i have a 1972 champion camper that i bought to live in last summer while my house was being built, the only thing original on the camper is the frame and a gas stove and heater that have barely been used at all, i never even used them. everything has been rebuilt, and remodeled, brand new only used for two months whirlpool full sized refrigerator. full walk in shower and proper sink and toilet, room for a full sized bed but i got rid of the mattress and bought a brand new twin mattress for myself to sleep kitchen table folds away for another twin bed....the quality of work that was put into this thing blew my mind for a camper....marine plywood sub floors, 2x4 walls, r22 insulation, brand new vinyl siding, double insulated vinyl windows. this this is built rock solid, nothing cheap about this thing, after all it was my house for a year......call me or text, anytime.....this is one hell of a nice camper for a hunter or beach goer.... willing to trade for small s10 4x4 or Toyota 4x4
La Plata, Missouri
Converted in 1996. All the comforts of home in the reliability and safety of a bus. Powered by a Detroit 8V-71 with an Allison 4 speed automatic transmission, custom front fiberglass cap, Ross steering system, Peninsula windows, 6.5 KW generator, 1500 watt inverter, 2 solar panels, dual roof top A/C units with heat strips, patio awning, remote spotlight, hitch, custom paint and large basement storage with 2 sliding cargo trays. The interior features a driver’s compartment with full instrumentation including backup camera, Flexsteel swivel seating, custom oak cabinetry, Berber carpet, sleep sofa, large multi-purpose oak table, fully equipped galley with 3 burner LP range with oven, microwave, db. stainless steel sink, 8 cu. ft. refrigerator, dishwasher, pantry, continuous output water heater, filtered water dispenser, generous countertops and overhead storage. The bathroom has a standup shower stall, porcelain sink and a china toilet. 2 clothes closets, many storage drawers, a walk around queen bed with recent mattress, 2 TVs, many reading lights throughout, day/night shades, many custom features, many spare parts and bus conversion documents. The body is not perfect but still remains very handsome with many years of useful service begging for your travels. Located in La Plata, MO. for $16,500. Additional photos and details available by e-mail or by calling The MotorHome Brokers 888-294-9669.
1972 Airstream AIRSTREAM TRADEWINDS
Traverse City, Michigan
Model AIRSTREAM TRADEWINDS
1972 Airstream AIRSTREAM TRADEWINDS, 1972 Airstream AIRSTREAM TRADEWINDS
1972 Airstream SAFARI
1972 Airstream Safari Land Yacht. Self-contained with fresh water tank but we have only used it in full hook up RV parks. Very clean inside and out. Tires about year and a half old with approx 2500 miles. Everything works except the roof fan vent in the front, oven and one night light. We did a minor remodel by taking out the shower, front couch, and separate single sleep beds. Replaced front couch with two reclining chairs. Replaced two singles beds with one full size futon which can be used as a bed or a couch. New flooring. All appliances are original with the addition of a microwave. Kitchen stove has four burners. One small crack in formica by the kitchen sink. All cabinet doors are original and function properly. Lots of storage. Curtains are original and have been cleaned. Powered lift on tongue of trailer. New valves on original propane tanks. Original propane switching valve in place and works great. New sewer hose. Battery about a year old. The axles have been aligned and it is easy to pull. Towed it with a half-ton GMC Yukon. The interior lights work and the roof air conditioner works great. Heat is a ducted gas furnace that heats the trailer very quickly. Refrigerator gets very cold on 110v and gas. There is a crease across the rear just above the clearance lights but no leaks anywhere in the trailer. Windows all function properly with no leaks. Comes with the reclining chairs and the equalizer hitch. Just returned from NM, no issues with water, sewer, or electrical systems. Good looking classic, get lots of looks going down the road. Also have several original parts, i.e. bathroom door with mirror, bunk bed frame, sliding bed frame, etc.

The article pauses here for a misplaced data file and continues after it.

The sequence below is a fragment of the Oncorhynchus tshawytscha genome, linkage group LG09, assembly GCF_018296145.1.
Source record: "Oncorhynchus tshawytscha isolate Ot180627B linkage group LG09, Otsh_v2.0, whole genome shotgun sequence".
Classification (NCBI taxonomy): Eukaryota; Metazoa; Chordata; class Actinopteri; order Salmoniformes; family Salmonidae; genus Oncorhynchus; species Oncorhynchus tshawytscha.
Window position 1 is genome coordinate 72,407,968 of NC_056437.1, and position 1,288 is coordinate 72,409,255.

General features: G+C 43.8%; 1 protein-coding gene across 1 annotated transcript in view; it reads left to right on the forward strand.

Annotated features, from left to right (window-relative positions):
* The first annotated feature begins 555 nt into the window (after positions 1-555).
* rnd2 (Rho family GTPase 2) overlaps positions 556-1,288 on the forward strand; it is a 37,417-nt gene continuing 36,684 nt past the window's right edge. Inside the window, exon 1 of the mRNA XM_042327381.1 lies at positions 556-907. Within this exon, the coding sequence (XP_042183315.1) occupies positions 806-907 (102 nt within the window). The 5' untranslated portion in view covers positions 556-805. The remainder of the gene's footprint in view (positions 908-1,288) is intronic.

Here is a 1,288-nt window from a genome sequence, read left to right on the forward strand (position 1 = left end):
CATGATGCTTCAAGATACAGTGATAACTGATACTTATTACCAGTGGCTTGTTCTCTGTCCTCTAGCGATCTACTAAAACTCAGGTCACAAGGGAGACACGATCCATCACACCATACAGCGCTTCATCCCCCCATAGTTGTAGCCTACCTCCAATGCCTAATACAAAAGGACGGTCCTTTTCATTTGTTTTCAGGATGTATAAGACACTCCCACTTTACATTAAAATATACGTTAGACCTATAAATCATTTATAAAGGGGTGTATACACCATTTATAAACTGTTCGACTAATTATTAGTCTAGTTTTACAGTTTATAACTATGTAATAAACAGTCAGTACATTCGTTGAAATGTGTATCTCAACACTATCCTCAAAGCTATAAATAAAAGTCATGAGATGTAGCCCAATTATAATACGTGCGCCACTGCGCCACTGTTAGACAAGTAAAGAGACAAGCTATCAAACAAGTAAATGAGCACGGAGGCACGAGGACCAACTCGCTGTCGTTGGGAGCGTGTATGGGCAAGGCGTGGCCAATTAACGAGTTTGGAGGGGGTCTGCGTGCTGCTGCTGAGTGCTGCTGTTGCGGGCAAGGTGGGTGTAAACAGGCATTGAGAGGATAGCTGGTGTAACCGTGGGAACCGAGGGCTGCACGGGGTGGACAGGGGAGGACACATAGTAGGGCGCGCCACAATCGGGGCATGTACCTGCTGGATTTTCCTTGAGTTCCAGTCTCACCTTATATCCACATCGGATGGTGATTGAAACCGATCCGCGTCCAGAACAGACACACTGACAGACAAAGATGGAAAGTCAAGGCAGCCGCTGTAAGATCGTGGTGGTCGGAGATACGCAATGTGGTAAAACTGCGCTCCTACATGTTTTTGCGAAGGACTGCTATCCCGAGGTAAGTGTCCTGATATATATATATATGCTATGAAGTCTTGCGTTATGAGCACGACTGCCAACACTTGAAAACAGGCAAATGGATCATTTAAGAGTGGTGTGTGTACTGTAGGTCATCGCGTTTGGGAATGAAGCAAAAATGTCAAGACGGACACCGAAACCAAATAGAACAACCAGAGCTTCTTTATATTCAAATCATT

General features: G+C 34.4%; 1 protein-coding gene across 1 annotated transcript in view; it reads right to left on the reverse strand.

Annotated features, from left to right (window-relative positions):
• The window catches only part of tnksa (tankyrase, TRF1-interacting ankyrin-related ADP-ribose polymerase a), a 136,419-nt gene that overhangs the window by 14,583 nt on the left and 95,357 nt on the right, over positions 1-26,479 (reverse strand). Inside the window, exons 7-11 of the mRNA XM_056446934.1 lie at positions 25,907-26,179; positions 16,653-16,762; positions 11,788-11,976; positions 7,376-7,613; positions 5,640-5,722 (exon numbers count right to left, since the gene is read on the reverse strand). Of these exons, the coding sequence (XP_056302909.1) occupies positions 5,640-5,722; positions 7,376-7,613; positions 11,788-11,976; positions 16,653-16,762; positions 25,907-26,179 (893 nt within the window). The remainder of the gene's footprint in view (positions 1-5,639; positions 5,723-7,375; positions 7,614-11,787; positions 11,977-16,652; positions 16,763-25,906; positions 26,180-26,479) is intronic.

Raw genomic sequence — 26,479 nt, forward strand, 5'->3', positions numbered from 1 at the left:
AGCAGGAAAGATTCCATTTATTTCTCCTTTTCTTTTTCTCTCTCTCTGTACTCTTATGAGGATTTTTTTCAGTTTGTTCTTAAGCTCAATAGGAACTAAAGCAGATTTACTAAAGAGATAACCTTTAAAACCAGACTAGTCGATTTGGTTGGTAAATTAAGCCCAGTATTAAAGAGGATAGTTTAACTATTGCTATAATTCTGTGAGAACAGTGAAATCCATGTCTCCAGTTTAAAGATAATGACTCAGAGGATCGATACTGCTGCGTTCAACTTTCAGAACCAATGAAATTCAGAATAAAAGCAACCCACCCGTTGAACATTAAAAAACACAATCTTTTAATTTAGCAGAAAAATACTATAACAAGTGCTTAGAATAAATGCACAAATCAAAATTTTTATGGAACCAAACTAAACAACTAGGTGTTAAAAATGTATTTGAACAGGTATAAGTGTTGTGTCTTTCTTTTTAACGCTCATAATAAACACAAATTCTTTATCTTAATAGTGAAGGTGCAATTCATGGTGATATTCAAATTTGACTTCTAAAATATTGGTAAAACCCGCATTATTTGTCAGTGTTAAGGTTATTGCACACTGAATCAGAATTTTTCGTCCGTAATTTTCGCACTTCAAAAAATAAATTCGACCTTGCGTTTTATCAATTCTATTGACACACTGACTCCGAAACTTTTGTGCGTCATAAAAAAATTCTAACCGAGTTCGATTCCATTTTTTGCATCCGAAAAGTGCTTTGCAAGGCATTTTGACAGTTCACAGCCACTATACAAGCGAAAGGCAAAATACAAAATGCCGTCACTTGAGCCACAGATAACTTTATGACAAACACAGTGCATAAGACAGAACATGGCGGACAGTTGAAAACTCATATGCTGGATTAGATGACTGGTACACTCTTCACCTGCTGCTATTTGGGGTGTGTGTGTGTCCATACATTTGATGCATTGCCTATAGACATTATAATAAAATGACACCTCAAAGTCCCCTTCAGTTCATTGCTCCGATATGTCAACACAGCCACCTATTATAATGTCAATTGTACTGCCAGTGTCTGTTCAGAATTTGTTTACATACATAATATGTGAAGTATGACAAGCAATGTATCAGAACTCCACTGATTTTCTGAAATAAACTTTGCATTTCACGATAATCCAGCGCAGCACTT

1972 Airstream OVERLANDER
Charlotte, North Carolina
Total rehab on 1972 Overlander ( from the ground up) SEE OUR WEBSITE State of the art componets from solar, high end inverter, Blue Sea custome circuit panel with generator switch,three deep cycle agm's, led lights ( all new wiriing), 2 layer reflective insulation, instant on hot water with custom exhaust vent, customized roll out grill, backup camera with sound, satelite, bamboo flooring, customized cabintes, freeze preventive heaters for water system ( waste and fresh), pex plumbing, 12/120 volt refrigerator, auto open venting on roof, new axle's (dexter), customized storage compartment on side This unit is Not complete am selling as is. We have documented everything we have done including picturesPlease look at ...PICTURES ON OUR Matt 704-778-7020
1972 Avion AVION